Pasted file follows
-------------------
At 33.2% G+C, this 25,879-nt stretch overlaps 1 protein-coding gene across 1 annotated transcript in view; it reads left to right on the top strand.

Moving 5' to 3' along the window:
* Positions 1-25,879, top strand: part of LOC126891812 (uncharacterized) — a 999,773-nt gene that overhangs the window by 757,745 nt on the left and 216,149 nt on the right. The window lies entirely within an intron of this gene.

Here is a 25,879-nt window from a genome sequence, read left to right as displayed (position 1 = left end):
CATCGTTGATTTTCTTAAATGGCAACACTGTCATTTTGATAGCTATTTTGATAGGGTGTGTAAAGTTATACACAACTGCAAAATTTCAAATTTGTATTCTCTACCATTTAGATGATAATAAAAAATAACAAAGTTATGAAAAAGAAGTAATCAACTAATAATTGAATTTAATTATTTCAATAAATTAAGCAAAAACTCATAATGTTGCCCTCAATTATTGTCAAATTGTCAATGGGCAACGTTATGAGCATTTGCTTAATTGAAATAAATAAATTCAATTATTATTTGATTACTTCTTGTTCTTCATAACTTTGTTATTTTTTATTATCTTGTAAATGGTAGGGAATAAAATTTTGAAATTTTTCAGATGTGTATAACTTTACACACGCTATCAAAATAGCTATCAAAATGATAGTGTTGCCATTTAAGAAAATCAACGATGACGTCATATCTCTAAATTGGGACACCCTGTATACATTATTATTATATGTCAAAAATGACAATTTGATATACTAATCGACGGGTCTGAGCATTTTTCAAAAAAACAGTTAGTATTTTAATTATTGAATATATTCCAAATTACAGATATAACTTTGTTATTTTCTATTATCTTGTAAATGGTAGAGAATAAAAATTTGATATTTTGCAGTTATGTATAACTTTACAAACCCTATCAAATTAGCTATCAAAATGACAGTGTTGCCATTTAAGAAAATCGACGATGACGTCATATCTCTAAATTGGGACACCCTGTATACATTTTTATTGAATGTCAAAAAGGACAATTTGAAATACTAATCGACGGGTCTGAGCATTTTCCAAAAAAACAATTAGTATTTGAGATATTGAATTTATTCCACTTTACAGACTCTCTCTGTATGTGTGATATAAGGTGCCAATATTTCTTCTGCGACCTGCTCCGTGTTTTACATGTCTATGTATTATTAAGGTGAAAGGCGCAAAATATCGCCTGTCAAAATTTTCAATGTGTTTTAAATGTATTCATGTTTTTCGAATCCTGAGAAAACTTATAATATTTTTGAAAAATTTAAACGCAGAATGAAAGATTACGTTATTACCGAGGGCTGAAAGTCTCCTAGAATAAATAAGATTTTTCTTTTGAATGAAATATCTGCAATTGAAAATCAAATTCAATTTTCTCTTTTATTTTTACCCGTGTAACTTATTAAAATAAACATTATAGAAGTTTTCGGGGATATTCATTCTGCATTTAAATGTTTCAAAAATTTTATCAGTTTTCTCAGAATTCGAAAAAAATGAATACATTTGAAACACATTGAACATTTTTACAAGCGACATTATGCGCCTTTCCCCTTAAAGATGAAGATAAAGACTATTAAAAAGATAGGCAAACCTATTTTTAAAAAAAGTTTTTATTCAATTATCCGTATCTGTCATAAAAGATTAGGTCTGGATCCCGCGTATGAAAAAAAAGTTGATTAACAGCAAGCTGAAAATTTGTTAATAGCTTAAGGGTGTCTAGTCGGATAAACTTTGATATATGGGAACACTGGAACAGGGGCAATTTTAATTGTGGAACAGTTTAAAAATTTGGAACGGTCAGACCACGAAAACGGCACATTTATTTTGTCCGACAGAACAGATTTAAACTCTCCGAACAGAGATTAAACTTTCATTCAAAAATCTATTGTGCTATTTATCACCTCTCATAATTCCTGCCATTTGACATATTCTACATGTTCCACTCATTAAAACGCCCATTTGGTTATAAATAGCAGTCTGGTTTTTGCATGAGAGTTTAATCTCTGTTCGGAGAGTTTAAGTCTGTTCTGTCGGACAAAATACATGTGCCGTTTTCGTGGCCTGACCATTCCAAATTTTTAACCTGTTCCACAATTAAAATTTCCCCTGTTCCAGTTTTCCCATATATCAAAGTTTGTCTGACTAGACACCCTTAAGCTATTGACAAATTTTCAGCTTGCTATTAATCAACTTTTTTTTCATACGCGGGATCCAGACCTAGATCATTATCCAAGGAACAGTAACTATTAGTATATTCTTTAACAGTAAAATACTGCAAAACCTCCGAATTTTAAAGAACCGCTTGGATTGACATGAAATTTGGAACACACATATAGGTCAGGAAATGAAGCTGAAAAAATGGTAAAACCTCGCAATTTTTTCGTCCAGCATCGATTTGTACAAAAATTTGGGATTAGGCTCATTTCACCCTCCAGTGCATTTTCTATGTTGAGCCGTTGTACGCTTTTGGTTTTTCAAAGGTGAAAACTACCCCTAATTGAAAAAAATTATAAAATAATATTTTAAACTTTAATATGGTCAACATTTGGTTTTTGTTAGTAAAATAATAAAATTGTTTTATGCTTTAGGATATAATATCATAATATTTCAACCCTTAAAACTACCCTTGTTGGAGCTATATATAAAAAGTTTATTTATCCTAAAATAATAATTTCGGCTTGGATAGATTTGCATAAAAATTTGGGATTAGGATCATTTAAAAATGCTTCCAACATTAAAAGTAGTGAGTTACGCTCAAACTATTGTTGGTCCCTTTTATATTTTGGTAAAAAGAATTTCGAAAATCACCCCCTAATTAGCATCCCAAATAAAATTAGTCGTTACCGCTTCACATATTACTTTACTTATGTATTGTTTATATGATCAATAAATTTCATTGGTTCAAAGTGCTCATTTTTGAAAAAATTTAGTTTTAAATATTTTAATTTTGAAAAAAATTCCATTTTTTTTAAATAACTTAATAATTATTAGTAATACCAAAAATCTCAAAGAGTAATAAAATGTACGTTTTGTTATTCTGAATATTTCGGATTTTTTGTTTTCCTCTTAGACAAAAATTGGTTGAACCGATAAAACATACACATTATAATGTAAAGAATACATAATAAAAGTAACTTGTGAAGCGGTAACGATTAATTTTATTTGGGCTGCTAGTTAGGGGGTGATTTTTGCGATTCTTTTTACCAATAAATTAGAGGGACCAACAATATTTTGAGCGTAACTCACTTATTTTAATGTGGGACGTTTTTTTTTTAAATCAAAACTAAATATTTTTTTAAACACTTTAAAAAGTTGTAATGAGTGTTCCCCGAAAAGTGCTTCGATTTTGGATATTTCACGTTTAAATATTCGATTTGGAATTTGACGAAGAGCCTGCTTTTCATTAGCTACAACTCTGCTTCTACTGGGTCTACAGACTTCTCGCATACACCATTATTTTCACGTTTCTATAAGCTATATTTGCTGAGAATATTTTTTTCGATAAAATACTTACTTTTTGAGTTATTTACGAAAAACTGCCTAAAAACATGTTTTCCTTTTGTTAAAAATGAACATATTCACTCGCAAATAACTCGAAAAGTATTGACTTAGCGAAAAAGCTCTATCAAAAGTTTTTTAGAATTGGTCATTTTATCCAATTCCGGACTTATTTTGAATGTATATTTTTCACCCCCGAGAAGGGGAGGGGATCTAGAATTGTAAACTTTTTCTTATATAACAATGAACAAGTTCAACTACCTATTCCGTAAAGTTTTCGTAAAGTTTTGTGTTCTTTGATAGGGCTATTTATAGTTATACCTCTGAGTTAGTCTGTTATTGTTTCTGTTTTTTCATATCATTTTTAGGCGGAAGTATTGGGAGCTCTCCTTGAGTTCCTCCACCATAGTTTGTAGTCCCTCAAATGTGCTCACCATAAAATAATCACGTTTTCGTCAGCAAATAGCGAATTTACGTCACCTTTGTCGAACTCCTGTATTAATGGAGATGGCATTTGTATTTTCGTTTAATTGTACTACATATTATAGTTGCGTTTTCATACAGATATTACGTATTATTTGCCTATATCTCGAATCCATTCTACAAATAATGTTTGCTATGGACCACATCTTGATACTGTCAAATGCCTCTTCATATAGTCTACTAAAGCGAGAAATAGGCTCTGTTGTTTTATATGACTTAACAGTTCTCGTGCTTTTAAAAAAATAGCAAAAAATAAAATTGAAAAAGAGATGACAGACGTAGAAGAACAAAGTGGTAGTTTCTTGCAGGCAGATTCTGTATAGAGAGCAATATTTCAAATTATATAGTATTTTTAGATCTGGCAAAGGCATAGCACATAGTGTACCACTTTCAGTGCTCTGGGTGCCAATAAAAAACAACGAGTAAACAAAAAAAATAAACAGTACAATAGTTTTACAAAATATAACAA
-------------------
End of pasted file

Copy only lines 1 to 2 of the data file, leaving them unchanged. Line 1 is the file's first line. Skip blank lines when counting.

At 33.2% G+C, this 25,879-nt stretch overlaps 1 protein-coding gene across 1 annotated transcript in view; it reads left to right on the top strand.

Moving 5' to 3' along the window: